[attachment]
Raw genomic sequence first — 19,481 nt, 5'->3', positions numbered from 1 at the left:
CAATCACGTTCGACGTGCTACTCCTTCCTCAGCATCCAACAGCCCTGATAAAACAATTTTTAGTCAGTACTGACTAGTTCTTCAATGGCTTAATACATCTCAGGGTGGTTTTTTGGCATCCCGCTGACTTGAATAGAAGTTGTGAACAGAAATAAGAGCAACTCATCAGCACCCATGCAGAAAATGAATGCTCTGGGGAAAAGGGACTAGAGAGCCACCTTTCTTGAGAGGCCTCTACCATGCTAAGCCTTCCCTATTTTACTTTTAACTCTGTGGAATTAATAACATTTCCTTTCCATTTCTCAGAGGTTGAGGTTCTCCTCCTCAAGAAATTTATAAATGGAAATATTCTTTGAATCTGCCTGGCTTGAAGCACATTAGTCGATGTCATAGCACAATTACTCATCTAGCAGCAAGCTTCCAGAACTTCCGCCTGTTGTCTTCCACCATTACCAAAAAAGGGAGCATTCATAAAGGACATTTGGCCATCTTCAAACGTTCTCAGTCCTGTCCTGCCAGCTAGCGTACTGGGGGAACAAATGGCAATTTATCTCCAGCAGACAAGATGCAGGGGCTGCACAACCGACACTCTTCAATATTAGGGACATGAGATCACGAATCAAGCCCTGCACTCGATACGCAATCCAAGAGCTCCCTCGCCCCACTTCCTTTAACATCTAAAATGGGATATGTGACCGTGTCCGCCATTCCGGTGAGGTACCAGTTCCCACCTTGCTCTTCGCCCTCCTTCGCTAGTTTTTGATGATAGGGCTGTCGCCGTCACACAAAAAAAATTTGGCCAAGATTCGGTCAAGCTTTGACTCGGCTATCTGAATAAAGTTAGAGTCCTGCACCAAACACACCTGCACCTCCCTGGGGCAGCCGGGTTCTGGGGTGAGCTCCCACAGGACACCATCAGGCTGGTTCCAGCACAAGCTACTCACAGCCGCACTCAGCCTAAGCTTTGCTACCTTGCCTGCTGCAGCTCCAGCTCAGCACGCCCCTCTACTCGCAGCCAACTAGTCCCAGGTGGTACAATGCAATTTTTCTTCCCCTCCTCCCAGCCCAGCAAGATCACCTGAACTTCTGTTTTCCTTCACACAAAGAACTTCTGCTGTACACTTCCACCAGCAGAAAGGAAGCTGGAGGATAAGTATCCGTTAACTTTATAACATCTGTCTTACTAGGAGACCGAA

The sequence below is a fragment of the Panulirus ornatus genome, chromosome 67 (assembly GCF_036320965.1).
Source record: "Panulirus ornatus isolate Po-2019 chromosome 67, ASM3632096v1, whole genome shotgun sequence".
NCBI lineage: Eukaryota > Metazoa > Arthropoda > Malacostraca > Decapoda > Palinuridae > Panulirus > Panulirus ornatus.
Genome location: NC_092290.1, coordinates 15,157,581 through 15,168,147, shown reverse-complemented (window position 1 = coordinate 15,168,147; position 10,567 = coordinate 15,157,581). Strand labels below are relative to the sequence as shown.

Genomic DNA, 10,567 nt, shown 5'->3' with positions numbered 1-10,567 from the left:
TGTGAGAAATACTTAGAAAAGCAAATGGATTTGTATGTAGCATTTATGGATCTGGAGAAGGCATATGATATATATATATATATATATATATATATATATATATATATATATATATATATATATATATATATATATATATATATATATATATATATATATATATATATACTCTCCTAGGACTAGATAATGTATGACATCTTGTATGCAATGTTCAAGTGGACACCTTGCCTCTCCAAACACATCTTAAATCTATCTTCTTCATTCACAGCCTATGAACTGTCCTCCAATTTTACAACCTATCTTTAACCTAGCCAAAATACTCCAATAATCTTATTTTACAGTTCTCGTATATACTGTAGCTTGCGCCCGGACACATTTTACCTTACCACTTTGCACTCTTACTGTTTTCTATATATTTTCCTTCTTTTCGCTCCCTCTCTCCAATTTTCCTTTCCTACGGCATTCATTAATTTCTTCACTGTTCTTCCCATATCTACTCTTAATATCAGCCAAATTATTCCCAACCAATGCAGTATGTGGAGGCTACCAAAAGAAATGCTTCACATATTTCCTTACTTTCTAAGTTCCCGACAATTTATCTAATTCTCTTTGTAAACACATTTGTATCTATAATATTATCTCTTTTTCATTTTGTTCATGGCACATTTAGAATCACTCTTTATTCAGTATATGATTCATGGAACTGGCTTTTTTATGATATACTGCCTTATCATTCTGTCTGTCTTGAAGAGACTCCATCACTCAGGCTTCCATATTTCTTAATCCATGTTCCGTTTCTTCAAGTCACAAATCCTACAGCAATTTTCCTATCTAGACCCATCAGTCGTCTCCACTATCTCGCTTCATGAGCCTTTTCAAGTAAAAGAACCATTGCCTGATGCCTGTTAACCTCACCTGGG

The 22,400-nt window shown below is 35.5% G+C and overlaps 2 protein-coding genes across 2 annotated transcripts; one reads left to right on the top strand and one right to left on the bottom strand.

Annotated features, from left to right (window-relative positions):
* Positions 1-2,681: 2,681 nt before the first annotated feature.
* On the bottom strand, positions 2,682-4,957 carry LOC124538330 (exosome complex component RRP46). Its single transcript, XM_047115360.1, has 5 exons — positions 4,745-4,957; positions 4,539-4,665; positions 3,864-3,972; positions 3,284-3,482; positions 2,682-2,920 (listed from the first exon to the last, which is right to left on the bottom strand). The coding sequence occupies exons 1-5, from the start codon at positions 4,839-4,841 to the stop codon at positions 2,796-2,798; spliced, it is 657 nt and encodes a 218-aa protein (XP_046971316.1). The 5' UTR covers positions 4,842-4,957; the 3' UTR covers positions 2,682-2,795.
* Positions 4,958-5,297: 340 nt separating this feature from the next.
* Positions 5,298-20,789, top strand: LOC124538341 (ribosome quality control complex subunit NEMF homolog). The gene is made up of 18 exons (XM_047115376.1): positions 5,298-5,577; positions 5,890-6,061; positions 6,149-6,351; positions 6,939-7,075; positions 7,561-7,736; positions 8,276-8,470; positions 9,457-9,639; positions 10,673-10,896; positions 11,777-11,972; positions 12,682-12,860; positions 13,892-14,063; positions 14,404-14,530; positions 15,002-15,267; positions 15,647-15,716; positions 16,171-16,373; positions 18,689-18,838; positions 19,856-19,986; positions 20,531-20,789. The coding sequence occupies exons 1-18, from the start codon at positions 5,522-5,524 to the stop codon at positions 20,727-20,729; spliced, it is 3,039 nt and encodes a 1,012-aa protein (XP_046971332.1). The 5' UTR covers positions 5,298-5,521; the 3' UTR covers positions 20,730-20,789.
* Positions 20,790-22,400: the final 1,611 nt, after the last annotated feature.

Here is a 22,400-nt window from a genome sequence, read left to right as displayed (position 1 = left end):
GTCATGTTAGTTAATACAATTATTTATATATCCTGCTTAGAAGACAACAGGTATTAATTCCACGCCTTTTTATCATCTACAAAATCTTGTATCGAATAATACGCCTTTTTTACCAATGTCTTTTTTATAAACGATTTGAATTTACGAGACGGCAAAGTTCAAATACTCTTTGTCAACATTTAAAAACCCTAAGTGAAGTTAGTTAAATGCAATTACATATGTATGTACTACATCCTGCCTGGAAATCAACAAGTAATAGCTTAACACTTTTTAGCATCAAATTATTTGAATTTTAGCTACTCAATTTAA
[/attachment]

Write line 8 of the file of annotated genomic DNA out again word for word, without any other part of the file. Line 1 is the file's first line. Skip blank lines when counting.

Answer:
TGTGAGAAATACTTAGAAAAGCAAATGGATTTGTATGTAGCATTTATGGATCTGGAGAAGGCATATGATATATATATATATATATATATATATATATATATATATATATATATATATATATATATATATATATATATATATATATATATATATATATATATATATATACTCTCCTAGGACTAGATAATGTATGACATCTTGTATGCAATGTTCAAGTGGACACCTTGCCTCTCCAAACACATCTTAAATCTATCTTCTTCATTCACAGCCTATGAACTGTCCTCCAATTTTACAACCTATCTTTAACCTAGCCAAAATACTCCAATAATCTTATTTTACAGTTCTCGTATATACTGTAGCTTGCGCCCGGACACATTTTACCTTACCACTTTGCACTCTTACTGTTTTCTATATATTTTCCTTCTTTTCGCTCCCTCTCTCCAATTTTCCTTTCCTACGGCATTCATTAATTTCTTCACTGTTCTTCCCATATCTACTCTTAATATCAGCCAAATTATTCCCAACCAATGCAGTATGTGGAGGCTACCAAAAGAAATGCTTCACATATTTCCTTACTTTCTAAGTTCCCGACAATTTATCTAATTCTCTTTGTAAACACATTTGTATCTATAATATTATCTCTTTTTCATTTTGTTCATGGCACATTTAGAATCACTCTTTATTCAGTATATGATTCATGGAACTGGCTTTTTTATGATATACTGCCTTATCATTCTGTCTGTCTTGAAGAGACTCCATCACTCAGGCTTCCATATTTCTTAATCCATGTTCCGTTTCTTCAAGTCACAAATCCTACAGCAATTTTCCTATCTAGACCCATCAGTCGTCTCCACTATCTCGCTTCATGAGCCTTTTCAAGTAAAAGAACCATTGCCTGATGCCTGTTAACCTCACCTGGG